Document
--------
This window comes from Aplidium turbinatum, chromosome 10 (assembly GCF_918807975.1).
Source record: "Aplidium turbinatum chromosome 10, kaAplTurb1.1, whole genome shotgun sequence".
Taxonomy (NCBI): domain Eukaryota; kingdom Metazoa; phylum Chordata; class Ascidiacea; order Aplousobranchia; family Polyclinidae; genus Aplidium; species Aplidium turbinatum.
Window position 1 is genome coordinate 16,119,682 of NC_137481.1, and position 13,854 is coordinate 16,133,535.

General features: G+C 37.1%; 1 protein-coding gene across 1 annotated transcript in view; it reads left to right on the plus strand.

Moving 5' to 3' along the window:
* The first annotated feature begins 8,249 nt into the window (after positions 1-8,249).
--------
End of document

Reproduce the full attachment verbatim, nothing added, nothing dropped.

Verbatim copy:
This window comes from Aplidium turbinatum, chromosome 10 (assembly GCF_918807975.1).
Source record: "Aplidium turbinatum chromosome 10, kaAplTurb1.1, whole genome shotgun sequence".
Taxonomy (NCBI): domain Eukaryota; kingdom Metazoa; phylum Chordata; class Ascidiacea; order Aplousobranchia; family Polyclinidae; genus Aplidium; species Aplidium turbinatum.
Window position 1 is genome coordinate 16,119,682 of NC_137481.1, and position 13,854 is coordinate 16,133,535.

General features: G+C 37.1%; 1 protein-coding gene across 1 annotated transcript in view; it reads left to right on the plus strand.

Moving 5' to 3' along the window:
* The first annotated feature begins 8,249 nt into the window (after positions 1-8,249).